I haven’t discussed it with the Drake because I’m uncertain that I can suggest a solution. Or is the onus on them to come up with one? Ideally, parking on the west side of Beaconsfield would be disallowed south of the lane (to Queen) and one side of the street would be designated as a common loading zone for the Drake and the Beaconsfield. A total of three parking spaces would be lost but the berth of the street would then hopefully curtail delivery trucks from choking pedestrians off the sidewalk and bottlenecking the vehicles turning onto Beaconsfield at the intersection or lane. At the end of the day, I wish drivers had more respect for pedestrians; their sense of entitlement to everything paved is offensive.

  13. queenbeaconsfield Says:

    If nothing else – I think it’s always more neighbourly and considerate to let people know your concerns before you try any other actions.

    Apart from talking to the Drake, you could also get in touch w. the Councillor’s office: councillor_giambrone@toronto.ca .

    Is the loading/unloading illegal? If so, you could try calling the police – 406-808-2222

    I don’t know what the process is to petition for something like the creation of a loading zone. You could try the councillor’s office. Or try access toronto: accesstoronto@toronto.ca or 416-338-0338- they’re the general first-contact at city call who can put you in touch w. the right people.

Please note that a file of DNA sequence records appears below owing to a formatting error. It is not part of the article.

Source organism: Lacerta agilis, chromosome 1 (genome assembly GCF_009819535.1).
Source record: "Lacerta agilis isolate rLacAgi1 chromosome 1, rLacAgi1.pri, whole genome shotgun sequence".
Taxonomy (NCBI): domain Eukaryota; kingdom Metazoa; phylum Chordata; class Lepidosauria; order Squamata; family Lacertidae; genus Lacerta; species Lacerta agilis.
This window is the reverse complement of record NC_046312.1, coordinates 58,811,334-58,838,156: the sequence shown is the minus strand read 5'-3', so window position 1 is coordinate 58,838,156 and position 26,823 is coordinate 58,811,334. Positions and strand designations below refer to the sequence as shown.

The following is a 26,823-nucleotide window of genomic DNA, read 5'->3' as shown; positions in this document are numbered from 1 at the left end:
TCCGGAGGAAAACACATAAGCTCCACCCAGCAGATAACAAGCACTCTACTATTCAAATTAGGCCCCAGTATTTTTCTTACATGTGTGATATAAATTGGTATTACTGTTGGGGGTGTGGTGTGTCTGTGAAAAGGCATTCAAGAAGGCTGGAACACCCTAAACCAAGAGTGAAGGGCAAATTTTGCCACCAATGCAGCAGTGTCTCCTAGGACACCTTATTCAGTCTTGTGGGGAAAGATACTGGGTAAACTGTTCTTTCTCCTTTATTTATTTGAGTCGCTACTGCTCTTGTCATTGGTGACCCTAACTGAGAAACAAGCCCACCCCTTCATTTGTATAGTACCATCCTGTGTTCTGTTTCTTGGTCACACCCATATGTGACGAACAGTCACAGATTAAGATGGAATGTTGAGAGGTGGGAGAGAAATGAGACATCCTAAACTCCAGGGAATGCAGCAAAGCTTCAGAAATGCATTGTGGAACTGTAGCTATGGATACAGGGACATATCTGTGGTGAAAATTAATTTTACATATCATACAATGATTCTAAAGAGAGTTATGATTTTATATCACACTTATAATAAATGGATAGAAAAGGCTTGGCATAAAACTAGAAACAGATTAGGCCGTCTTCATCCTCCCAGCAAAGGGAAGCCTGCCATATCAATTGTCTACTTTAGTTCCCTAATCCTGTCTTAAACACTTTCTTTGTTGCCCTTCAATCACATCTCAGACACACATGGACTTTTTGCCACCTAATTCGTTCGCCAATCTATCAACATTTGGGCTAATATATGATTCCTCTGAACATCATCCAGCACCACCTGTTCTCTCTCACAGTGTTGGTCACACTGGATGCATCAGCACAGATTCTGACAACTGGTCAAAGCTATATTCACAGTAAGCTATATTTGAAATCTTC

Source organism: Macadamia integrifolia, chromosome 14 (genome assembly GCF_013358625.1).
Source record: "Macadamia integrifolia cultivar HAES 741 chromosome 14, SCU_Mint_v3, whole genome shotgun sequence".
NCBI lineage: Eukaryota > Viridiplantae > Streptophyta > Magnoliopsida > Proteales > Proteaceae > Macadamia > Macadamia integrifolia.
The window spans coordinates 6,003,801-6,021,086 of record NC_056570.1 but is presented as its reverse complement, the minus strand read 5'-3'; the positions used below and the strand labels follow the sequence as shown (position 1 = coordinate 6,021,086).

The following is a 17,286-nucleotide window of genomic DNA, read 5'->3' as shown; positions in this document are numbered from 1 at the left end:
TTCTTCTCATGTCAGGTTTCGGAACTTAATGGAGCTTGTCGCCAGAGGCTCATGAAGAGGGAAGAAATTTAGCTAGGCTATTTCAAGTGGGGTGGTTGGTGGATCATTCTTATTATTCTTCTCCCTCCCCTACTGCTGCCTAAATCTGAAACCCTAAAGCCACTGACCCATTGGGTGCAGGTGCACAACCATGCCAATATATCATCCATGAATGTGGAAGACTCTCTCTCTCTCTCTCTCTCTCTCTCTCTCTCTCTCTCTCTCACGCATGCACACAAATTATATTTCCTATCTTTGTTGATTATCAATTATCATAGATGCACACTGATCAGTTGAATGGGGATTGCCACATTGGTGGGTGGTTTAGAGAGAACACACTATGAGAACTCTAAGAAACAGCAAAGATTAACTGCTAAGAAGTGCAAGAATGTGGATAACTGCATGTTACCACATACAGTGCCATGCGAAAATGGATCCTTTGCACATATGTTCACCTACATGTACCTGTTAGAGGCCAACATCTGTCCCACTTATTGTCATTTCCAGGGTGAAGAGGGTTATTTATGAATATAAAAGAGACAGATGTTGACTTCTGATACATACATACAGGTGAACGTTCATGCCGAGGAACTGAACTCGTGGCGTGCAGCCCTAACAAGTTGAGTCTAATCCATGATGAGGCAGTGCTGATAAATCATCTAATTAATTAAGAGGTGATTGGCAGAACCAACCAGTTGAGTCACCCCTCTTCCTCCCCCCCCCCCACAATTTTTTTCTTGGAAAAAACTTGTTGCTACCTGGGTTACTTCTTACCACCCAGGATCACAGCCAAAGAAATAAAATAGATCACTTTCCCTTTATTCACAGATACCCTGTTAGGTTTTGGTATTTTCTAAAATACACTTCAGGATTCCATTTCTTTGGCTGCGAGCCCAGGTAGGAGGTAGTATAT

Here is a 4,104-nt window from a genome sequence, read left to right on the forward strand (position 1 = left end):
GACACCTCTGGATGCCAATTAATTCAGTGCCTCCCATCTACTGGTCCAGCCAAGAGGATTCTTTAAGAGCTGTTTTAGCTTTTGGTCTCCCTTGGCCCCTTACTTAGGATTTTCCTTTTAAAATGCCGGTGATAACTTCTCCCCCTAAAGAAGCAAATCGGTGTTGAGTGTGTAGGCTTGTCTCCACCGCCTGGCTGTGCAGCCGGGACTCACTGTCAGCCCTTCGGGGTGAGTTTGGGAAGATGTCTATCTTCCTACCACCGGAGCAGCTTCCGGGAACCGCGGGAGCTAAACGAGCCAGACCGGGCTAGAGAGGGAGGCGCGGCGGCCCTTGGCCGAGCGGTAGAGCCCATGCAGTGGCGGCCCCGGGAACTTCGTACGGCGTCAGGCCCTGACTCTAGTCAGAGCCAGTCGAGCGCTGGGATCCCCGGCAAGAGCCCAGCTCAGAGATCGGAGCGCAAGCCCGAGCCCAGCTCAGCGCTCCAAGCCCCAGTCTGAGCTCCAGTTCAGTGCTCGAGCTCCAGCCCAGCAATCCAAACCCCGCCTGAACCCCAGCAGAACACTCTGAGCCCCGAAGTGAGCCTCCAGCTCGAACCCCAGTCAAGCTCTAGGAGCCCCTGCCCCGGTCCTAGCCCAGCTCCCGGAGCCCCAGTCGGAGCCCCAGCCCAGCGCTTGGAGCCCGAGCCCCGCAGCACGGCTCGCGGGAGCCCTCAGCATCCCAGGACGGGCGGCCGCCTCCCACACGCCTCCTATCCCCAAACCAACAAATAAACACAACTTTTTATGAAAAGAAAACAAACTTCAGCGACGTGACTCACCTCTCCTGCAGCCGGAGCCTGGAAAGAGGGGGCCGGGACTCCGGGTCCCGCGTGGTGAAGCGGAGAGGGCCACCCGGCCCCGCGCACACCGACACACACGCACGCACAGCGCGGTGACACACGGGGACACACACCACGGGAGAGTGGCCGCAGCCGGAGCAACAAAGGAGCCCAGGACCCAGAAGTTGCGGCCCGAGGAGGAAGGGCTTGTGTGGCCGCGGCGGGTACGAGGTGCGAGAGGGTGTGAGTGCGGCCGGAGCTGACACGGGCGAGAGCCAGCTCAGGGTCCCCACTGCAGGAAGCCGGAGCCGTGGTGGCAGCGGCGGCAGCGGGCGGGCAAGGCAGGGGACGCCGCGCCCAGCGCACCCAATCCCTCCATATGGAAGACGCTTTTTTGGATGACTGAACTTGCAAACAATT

14. Svenglezz Says:

    Hello,

    I have a noise problem with a restaurant across the lane “The Keg” at Y&E.

    I assume it’s coming from the equipment from the kitchen system at grade and 2nd floor exhaust outlet.

    It’s an ecology unit (to remove grease from the air on kitchen exhaust hoods). It seems some engineers are using this new equipment to avoid bringing the exhaust outlet to “high-level/high roof level”. This equipment must still maintain N.F.P.A. code and min. 10′-0″ (3 meters) from property line and/or openings for both intake and exahust outlets, and seems this unit next to me does not meet code (in so many ways) but still nothing is being done. The noise from this equipment runs’ 24 hours a day 7 days a week.